And why the hell was I so alone, why was it that I had failed to make new connections and to preserve old ones? I remembered those times when I had felt like other people were keeping their distance. I remembered how two close friends had cut me off, with seemingly no reason. Sure, I could say it was their issues, other people’s issues, and it might even be true in some instances. But what was the common denominator between all those relationships? It was me. Just me. My behavior, my fears. It wasn’t people keeping me away, it was me keeping people away. Me being so self-conscious I’d stop half-way through (or at the very start of) anything I wasn’t already comfortable with.
And it was suddenly clear that I wasn’t comfortable with relationships. That confidence I thought I had in anything but romantic relationships? Bullshit. I wasn’t comfortable with how people looked at me, with what they could think or feel about me. I was terrified.
It was a perfect storm.
Me. My fault. My responsibility. I was the one who hadn’t tried to catch up with old friends, hadn’t replied to high school friends trying to get back in touch, because I was ashamed of being single and alone (and, yeah, a virgin). It was all coming together now. How afraid I was of people judging me. How hard it was for me, believing I could even be loved.
I don’t remember how long this thought process took. Just that one day? A few days maybe? In any case, it was both enlightening and excruciating. It’s not particularly fun — and perhaps not a very good idea — to make a list of all the things that went wrong with your life, and to think about how it has been your fault and your responsibility all along. It’s a downward spiral.
I ended up on the verge of a major breakdown.
But I was lucky. All the while I was reviewing all the mistakes I had made or might have made in the previous ten years, the shame turned into guilt. “I’m such a mess!” turned into “I messed up”. And there is a world of difference between the two. It’s hard to do anything with “I’m a mess”, but with “I messed up”, especially if what you messed up is your own life rather than someone else’s, there’s an obvious answer to that: SO FUCKING WHAT?! There was no point in beating myself up.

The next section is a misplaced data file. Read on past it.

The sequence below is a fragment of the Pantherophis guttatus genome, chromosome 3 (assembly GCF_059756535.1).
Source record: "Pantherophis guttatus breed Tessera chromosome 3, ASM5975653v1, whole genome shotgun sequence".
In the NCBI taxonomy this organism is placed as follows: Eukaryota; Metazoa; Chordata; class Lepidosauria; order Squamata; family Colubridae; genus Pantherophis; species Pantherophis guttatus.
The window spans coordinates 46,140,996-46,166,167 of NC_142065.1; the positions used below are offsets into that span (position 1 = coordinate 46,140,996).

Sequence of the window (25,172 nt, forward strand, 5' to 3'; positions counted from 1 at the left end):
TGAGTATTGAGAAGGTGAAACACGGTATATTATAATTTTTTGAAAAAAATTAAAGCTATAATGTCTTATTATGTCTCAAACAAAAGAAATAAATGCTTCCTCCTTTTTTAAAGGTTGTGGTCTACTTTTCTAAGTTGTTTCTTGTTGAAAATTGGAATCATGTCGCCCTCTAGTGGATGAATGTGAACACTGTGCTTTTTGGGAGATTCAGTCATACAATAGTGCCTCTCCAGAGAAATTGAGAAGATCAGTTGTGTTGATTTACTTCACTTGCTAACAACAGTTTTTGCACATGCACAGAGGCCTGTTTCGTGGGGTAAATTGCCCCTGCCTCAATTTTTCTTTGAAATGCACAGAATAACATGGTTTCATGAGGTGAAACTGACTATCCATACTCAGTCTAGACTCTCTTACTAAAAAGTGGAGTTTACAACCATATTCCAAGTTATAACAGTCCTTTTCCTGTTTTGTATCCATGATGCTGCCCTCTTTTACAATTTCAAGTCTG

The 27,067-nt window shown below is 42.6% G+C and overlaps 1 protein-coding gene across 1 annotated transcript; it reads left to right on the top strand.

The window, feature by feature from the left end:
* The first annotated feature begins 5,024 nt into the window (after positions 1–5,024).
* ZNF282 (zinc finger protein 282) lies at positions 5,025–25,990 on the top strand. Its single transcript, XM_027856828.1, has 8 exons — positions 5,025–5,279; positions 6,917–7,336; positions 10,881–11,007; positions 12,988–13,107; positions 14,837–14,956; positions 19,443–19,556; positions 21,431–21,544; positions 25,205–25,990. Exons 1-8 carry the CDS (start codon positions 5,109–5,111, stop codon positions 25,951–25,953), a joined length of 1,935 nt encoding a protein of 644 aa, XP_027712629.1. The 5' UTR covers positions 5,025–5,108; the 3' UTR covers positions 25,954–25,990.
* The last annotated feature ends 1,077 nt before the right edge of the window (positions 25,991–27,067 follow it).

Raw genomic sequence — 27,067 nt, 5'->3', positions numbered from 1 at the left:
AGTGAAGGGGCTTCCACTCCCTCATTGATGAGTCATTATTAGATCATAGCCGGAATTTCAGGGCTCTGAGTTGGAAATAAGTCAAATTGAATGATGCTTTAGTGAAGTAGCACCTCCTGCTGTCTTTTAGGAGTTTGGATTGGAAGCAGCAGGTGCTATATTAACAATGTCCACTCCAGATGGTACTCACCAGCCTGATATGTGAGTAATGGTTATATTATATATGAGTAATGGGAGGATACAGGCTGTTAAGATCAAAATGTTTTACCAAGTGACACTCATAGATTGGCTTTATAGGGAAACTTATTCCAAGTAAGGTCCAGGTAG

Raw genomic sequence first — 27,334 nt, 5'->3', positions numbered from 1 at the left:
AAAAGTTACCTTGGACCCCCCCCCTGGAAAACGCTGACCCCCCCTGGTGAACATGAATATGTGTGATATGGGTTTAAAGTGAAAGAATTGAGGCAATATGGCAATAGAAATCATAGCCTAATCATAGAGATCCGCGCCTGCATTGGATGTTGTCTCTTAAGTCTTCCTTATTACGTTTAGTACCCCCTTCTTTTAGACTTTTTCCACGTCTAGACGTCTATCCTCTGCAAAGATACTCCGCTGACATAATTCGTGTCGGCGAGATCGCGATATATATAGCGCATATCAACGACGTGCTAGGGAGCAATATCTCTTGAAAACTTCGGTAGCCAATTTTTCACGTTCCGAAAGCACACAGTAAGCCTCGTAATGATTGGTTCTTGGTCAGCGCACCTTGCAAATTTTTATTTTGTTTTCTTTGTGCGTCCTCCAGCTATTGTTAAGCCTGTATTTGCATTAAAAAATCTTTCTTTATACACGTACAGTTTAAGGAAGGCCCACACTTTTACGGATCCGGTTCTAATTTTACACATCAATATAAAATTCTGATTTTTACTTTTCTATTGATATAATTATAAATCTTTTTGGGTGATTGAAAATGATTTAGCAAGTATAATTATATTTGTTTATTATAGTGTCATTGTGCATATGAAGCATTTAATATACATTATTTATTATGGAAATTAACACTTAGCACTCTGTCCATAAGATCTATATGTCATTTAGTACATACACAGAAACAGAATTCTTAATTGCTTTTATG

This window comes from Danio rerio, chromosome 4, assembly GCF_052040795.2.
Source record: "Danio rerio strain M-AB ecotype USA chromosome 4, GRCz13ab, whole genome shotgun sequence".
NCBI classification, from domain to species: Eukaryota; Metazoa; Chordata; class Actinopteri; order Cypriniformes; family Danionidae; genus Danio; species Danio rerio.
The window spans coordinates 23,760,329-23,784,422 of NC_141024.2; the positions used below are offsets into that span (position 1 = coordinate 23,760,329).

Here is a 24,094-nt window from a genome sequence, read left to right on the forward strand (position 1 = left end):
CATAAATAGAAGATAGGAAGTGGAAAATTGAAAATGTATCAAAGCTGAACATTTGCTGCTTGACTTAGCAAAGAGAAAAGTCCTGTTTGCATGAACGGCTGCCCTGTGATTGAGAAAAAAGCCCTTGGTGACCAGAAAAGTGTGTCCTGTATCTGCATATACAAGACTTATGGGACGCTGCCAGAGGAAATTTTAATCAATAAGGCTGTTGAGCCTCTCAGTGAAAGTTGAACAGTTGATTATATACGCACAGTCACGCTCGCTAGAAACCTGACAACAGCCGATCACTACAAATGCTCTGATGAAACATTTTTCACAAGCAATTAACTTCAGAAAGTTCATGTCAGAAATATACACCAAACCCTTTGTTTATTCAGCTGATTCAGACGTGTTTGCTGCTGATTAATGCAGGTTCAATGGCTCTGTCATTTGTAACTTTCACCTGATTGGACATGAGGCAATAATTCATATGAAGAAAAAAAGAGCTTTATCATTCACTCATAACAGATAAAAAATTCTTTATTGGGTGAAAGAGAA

So I decided on a few things at that time:
I was going to forgive myself. All that compassion I was willing to give others? I’d start with me.
I was going to love myself. I deeply believed that everyone deserved to be loved just by virtue of being human, so it was only justice that I’d start applying that belief to myself.
I wouldn’t shy away from people anymore, I was going to step way outside of my comfort zone and let myself be seen without fearing how people looked at me.
And I did all of it, and more. I did it imperfectly and it’s always something you have to work on, but I did it. I used all the means I could think of in order to make it real and not just words. Something I could feel in my body.
And it worked wonders. I wasn’t afraid of forming new connections — I had nothing to lose in the first place! I faked it till I made it. And there were good and bad stuff, happiness and hurt, companionship and comfort and moments of vivid solitude. All in all I gained and learned a lot.
So I had turned my life around, and everything that had been broken was mended.
If you’ve ever gone through some kind of breakdown and major revelation about yourself, you might have felt this too: you get at a point where you’ve figured out so many things and worked so hard and made so fucking much progress that you expect things to Just. Work. Out.
Well, they don’t.
So friendship was great. I made the most awesome friends. And it turns out I’m a pretty decent friend too. But when it comes to love and, yes, sex, it’s a different story. I fell in love (madly so) and it was very much unrequited. That was one thing. After that there were a few other romantic let-downs. I chalked it up to bad luck, but still, it was hard to take. What the fuck was wrong with me? Why wouldn’t anyone just look at me? My best friend, a very sincere and straightforward person, told me she didn’t get it either, she usually could tell if there was something wrong with someone’s attitude, but with me she had no clue.
I was starting to get one.
There were two things. First, there was that time when I met a stranger I kinda wanted to kiss and caress and more (of course I didn’t do anything creepy, it was only happening in my head). I could feel the desire pushing me towards that person, and I knew at that time that I could use this as a motivator to, for instance, strike up conversation. You might be thinking something like “well, duh! this is how desire works to begin with!” Except for me it hadn’t worked like that in the previous twelve years or so. How desire usually worked for me was: feeling desire, and feeling pulled away from the other person. Desire was something which could make me step away or shut down.
The very idea that sexual desire was positive, a basic life force which could be used for not only sex but also seduction and social interaction and more, it’s something that I had read in a book a few months earlier, and it was kind of a novelty to me. So actually feeling it clearly for the first time, that was something.